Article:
Découvrez votre prochain livre préféré

Devenez membre aujourd'hui et lisez gratuitement pendant 30 jours
Beyond The Sunset (Akurite Empire, #3)

Beyond The Sunset (Akurite Empire, #3)

Lire l'aperçu

Beyond The Sunset (Akurite Empire, #3)

256 pages
4 heures
Aug 10, 2015


The evil Empress is defeated, but her inhuman allies remain.

Far across the world, the city of Karak Nam Psarrion stands beside a lake of fire. There the Automaton serve the demonic Process, plotting the conquest of the world.

With six of her knights, Sabra sets out for distant Psarrion to bring war to the enemy.

Aug 10, 2015

À propos de l'auteur

Lié à Beyond The Sunset (Akurite Empire, #3)

Livres associé
Articles associés

Catégories liées

Aperçu du livre

Beyond The Sunset (Akurite Empire, #3) - Samuel Z Jones


Sabra Daishen

Beyond The Sunset


Samuel Z Jones

Copyright Samuel Z Jones 2011

PoD 2nd Edition 2015



"North of the Psarrions, it was said to lie;

The nation of our enemy, 'gainst whom so many died;

Seven wyverns flying, bearing seven swords so bold;

The courage of the Daishen a golden cloak against the cold..."

Cura's voice carried above the wind as they flew across the mountains that none had ever climbed. It had lightened Sabra's heart at first to hear Cura's vast repertoire, from folk-tunes to sea shanties and military marching songs, but by now Cura had turned to ad-libbing songs about their mission to the tunes of older songs. The rhyme-schemes were imperfect and Cura occasionally had to hum bars of the melody until inspiration struck her again. Sabra knew there was no stopping Cura from singing and harboured no desire to try, but she could not help wishing that a subject other than herself be chosen so she might enjoy her companion's talent.

Sing us an old one, she called, when Cura's latest muse had left her.

Dor Adathen Pass, Dor Adathen Pass... Cura sang, surprising Sabra with an entirely new tune and lyrics she had not heard before. "...place that the courage of ages does hold..."

"...Dor Adathen Pass, Dor Adathen Pass,

vale where the graves of our heroes are stowed;

There lies our captain, crowned like a queen; there lies Naylansis in glorious esteem.

"Dor Adathen Pass, Dor Adathen Pass,

siege where the medals of honour were forged;

Dor Adathen Pass, Dor Adathen Pass;

to the names of the fallen great valour accord;

But one deed of Virtu I daily recall, that I stood with my captain at her final hour."

"Dor Adathen Pass, Dor Adathen Pass;

lay me beside her when my Quest expires.

Dor Adathen Pass, Dor Adathen Pass,

bear back my body where buried she lies;

In such ground to sleep, by Naylansis to lie, no honour or glory but this I aspire."

Dor Adathen Pass, Dor Adathen Pass,

anvil of armies 'neath hammer of war,

Dor Adathen Pass, Dor Adathen Pass,

where lies my captain, my sister, my friend,

Lay me beside her as once I did stand,

most glorious of heroes save Sabra Daishen..."

Cura trailed off into humming, though whether because there were no more words or because she could not continue, they did not discover, for she never sang the song again. But Sabra and the rest remembered the oddly jaunty threnody and eventually made up new words for those they could not recall and a great many new verses besides, until it became an epic about Cura herself and in latter years the foremost song by which the Battle of Dor Adathen Pass and the death of Sax Naylansis were remembered.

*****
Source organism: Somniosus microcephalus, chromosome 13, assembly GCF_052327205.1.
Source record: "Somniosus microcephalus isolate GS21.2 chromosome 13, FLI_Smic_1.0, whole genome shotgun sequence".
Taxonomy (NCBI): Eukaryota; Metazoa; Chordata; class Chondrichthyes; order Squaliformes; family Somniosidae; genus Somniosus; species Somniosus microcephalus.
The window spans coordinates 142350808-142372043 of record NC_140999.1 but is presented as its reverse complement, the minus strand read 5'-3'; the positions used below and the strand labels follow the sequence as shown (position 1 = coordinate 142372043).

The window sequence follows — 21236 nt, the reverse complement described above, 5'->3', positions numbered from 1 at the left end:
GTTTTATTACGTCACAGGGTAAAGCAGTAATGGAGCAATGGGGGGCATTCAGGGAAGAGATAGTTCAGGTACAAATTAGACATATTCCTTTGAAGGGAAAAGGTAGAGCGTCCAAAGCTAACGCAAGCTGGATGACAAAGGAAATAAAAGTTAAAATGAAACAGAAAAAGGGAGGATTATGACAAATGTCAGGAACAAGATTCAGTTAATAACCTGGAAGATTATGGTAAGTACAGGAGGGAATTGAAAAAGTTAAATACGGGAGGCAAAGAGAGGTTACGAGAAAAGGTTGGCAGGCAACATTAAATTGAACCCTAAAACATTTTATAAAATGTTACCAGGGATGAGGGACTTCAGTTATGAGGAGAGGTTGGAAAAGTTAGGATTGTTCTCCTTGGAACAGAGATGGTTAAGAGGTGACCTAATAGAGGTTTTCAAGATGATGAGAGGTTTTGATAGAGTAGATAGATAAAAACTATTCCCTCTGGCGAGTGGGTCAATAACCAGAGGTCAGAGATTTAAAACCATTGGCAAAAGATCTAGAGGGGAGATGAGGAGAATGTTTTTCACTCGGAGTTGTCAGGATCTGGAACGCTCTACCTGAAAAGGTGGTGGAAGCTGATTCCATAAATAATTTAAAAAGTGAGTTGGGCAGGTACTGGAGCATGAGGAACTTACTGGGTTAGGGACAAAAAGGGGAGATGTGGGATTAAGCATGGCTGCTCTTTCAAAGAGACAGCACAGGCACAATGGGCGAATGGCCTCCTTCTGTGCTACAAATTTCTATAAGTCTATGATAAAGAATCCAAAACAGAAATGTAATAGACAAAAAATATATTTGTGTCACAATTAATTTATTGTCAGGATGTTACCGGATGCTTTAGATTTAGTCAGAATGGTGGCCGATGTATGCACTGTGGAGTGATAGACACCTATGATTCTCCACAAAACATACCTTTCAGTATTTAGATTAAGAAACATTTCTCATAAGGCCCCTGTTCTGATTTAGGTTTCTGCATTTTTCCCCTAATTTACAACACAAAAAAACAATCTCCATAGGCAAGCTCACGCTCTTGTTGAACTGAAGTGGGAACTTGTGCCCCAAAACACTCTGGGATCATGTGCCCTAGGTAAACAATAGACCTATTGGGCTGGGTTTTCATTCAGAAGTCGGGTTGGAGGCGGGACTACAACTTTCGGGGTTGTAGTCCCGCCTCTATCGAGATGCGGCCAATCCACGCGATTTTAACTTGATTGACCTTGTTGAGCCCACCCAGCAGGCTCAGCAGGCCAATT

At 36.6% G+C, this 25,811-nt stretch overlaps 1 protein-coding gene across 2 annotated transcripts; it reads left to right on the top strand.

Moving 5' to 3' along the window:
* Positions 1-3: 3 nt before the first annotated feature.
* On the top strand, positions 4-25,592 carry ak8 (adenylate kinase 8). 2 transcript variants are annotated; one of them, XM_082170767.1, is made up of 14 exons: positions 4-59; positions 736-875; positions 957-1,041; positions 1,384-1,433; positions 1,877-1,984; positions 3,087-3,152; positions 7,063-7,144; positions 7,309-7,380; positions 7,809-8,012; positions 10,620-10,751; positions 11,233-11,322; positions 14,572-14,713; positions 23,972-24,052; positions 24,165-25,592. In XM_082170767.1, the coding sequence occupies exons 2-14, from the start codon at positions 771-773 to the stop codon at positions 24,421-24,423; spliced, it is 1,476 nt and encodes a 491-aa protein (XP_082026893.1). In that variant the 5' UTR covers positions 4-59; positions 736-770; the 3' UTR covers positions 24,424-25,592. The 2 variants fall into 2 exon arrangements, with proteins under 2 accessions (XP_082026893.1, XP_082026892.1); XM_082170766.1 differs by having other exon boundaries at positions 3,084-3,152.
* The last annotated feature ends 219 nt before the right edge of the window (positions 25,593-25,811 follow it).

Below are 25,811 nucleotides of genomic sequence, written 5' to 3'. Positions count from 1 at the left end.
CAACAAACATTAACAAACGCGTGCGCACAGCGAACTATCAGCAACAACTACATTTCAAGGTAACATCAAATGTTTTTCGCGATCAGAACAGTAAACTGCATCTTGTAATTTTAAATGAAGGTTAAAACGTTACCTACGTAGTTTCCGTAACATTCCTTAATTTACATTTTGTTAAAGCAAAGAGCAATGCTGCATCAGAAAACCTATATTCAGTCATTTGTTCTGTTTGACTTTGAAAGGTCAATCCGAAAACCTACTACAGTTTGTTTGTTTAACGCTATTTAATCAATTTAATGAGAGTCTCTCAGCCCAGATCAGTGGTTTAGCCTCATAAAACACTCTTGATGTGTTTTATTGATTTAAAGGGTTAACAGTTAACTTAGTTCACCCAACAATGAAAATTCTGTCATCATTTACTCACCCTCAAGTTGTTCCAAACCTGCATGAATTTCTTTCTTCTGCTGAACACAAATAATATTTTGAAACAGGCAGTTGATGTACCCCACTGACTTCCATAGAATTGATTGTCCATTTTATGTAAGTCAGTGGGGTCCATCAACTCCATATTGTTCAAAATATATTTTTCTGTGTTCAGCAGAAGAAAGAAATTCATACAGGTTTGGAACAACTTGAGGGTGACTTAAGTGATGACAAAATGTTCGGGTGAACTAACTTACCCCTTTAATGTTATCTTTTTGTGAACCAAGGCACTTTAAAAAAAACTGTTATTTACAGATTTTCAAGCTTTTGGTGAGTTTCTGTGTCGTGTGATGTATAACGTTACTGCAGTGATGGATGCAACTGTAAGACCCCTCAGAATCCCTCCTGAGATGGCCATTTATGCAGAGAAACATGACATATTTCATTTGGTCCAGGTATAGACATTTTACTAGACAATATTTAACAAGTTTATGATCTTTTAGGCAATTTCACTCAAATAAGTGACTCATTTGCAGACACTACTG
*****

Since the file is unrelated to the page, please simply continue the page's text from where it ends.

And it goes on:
Sax's death had been a terrible blow; the implacable Captain of the Women's Regiment, struck down in battle and buried on the ground where she fell. Sabra was glad to have Cura here, Sax's successor and adopted daughter, but she would forever mourn the dry smile and martial showmanship of her fallen ally.

With Sabra now were the knights Sir Tolan of the Morningstar, Cura of the Joyous Fortitude and old Sir Guillemot, the Darian knights Sir Malakim of the Virtu and Sir Ofanim of the Vision, and finally the beastman knight Menalowen of the Black Arrows, Master of the Hunt and Bravest of the Brave, Sabra's self-appointed champion dear to her as a brother.

When they landed at last on the sheltered slope of a mountain that had no name in any human tongue, Sabra's companions were exhausted after three days without rest, their wyverns even more tired than they. Sabra alone did not sleep; she felt no weariness at all. It had not puzzled her until now, used as she was to days without rest, but it was a week since she had said goodbye to her sister and she had not slept since the defeat of the Empress now over ten days ago. Nevertheless, she was wide awake and felt none of the symptoms she had come to associate with sleep-deprivation. It was not that three days had been her physical limit until now; a body deprived of sleep enters a strange state where rest is anathema except at sudden moments of overwhelming tiredness that, if defied, are replaced by a surge of hyperactivity. Sabra had experimented with driving herself beyond three days in the past, and learned that sleep could be denied but dreams could not, and by the fourth day dreams would intrude upon reality in bizarre hallucinations. Sabra had attempted it once deliberately, only to be assailed by visions of tiny horsemen no bigger than mice galloping about her head by their hundreds, silent and strange. The only other occasion had been perforce, an unexpected and protracted running battle with Imperial forces at the end of a three-day stint in the saddle. That day had recurred to her for months in nightmares, and she recalled it only as delirium, sights and sounds of the forest mingled randomly with an open battlefield. Other symptoms were stiffness, irritability, dryness of the eyes, poor judgement, loss of co-ordination and eventually balance, when the moment of collapse finally came.